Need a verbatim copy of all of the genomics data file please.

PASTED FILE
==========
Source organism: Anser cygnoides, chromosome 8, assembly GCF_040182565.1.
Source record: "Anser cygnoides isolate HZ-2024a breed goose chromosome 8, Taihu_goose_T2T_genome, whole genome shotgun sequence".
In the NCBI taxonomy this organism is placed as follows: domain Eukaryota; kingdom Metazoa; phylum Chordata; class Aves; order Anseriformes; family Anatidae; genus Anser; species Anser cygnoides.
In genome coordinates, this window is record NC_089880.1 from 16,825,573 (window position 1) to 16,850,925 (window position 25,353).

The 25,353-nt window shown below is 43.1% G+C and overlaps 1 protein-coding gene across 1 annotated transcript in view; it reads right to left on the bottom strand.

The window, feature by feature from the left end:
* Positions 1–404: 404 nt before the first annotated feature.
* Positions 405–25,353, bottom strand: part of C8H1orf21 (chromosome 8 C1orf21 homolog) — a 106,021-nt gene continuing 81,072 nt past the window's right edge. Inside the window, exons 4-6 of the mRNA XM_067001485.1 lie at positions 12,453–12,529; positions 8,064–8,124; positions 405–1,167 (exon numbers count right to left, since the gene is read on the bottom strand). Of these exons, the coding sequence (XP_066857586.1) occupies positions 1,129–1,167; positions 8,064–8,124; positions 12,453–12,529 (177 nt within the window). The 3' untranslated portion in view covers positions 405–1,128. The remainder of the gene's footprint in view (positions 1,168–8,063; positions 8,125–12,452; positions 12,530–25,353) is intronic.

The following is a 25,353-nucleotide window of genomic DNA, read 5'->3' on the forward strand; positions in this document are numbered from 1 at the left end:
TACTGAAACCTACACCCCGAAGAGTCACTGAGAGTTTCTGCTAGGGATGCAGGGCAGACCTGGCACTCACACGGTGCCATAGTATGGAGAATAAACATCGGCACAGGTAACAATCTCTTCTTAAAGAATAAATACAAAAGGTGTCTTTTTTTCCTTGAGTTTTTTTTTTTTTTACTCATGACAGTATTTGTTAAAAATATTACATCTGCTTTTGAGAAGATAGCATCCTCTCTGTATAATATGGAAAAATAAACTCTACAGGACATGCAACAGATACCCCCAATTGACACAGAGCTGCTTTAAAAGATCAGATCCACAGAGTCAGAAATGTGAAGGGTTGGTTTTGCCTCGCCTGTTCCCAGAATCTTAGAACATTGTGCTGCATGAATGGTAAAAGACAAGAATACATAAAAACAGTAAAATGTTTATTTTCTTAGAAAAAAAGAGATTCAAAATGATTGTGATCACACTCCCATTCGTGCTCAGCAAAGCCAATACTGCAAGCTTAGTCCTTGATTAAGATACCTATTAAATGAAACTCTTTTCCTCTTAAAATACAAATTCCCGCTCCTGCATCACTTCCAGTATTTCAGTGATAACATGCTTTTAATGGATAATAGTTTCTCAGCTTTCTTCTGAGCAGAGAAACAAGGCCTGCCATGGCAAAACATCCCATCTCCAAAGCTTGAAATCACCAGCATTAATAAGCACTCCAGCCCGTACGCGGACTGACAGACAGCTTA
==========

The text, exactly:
Source organism: Anser cygnoides, chromosome 8, assembly GCF_040182565.1.
Source record: "Anser cygnoides isolate HZ-2024a breed goose chromosome 8, Taihu_goose_T2T_genome, whole genome shotgun sequence".
In the NCBI taxonomy this organism is placed as follows: domain Eukaryota; kingdom Metazoa; phylum Chordata; class Aves; order Anseriformes; family Anatidae; genus Anser; species Anser cygnoides.
In genome coordinates, this window is record NC_089880.1 from 16,825,573 (window position 1) to 16,850,925 (window position 25,353).

The 25,353-nt window shown below is 43.1% G+C and overlaps 1 protein-coding gene across 1 annotated transcript in view; it reads right to left on the bottom strand.

The window, feature by feature from the left end:
* Positions 1–404: 404 nt before the first annotated feature.
* Positions 405–25,353, bottom strand: part of C8H1orf21 (chromosome 8 C1orf21 homolog) — a 106,021-nt gene continuing 81,072 nt past the window's right edge. Inside the window, exons 4-6 of the mRNA XM_067001485.1 lie at positions 12,453–12,529; positions 8,064–8,124; positions 405–1,167 (exon numbers count right to left, since the gene is read on the bottom strand). Of these exons, the coding sequence (XP_066857586.1) occupies positions 1,129–1,167; positions 8,064–8,124; positions 12,453–12,529 (177 nt within the window). The 3' untranslated portion in view covers positions 405–1,128. The remainder of the gene's footprint in view (positions 1,168–8,063; positions 8,125–12,452; positions 12,530–25,353) is intronic.

The following is a 25,353-nucleotide window of genomic DNA, read 5'->3' on the forward strand; positions in this document are numbered from 1 at the left end:
TACTGAAACCTACACCCCGAAGAGTCACTGAGAGTTTCTGCTAGGGATGCAGGGCAGACCTGGCACTCACACGGTGCCATAGTATGGAGAATAAACATCGGCACAGGTAACAATCTCTTCTTAAAGAATAAATACAAAAGGTGTCTTTTTTTCCTTGAGTTTTTTTTTTTTTTACTCATGACAGTATTTGTTAAAAATATTACATCTGCTTTTGAGAAGATAGCATCCTCTCTGTATAATATGGAAAAATAAACTCTACAGGACATGCAACAGATACCCCCAATTGACACAGAGCTGCTTTAAAAGATCAGATCCACAGAGTCAGAAATGTGAAGGGTTGGTTTTGCCTCGCCTGTTCCCAGAATCTTAGAACATTGTGCTGCATGAATGGTAAAAGACAAGAATACATAAAAACAGTAAAATGTTTATTTTCTTAGAAAAAAAGAGATTCAAAATGATTGTGATCACACTCCCATTCGTGCTCAGCAAAGCCAATACTGCAAGCTTAGTCCTTGATTAAGATACCTATTAAATGAAACTCTTTTCCTCTTAAAATACAAATTCCCGCTCCTGCATCACTTCCAGTATTTCAGTGATAACATGCTTTTAATGGATAATAGTTTCTCAGCTTTCTTCTGAGCAGAGAAACAAGGCCTGCCATGGCAAAACATCCCATCTCCAAAGCTTGAAATCACCAGCATTAATAAGCACTCCAGCCCGTACGCGGACTGACAGACAGCTTA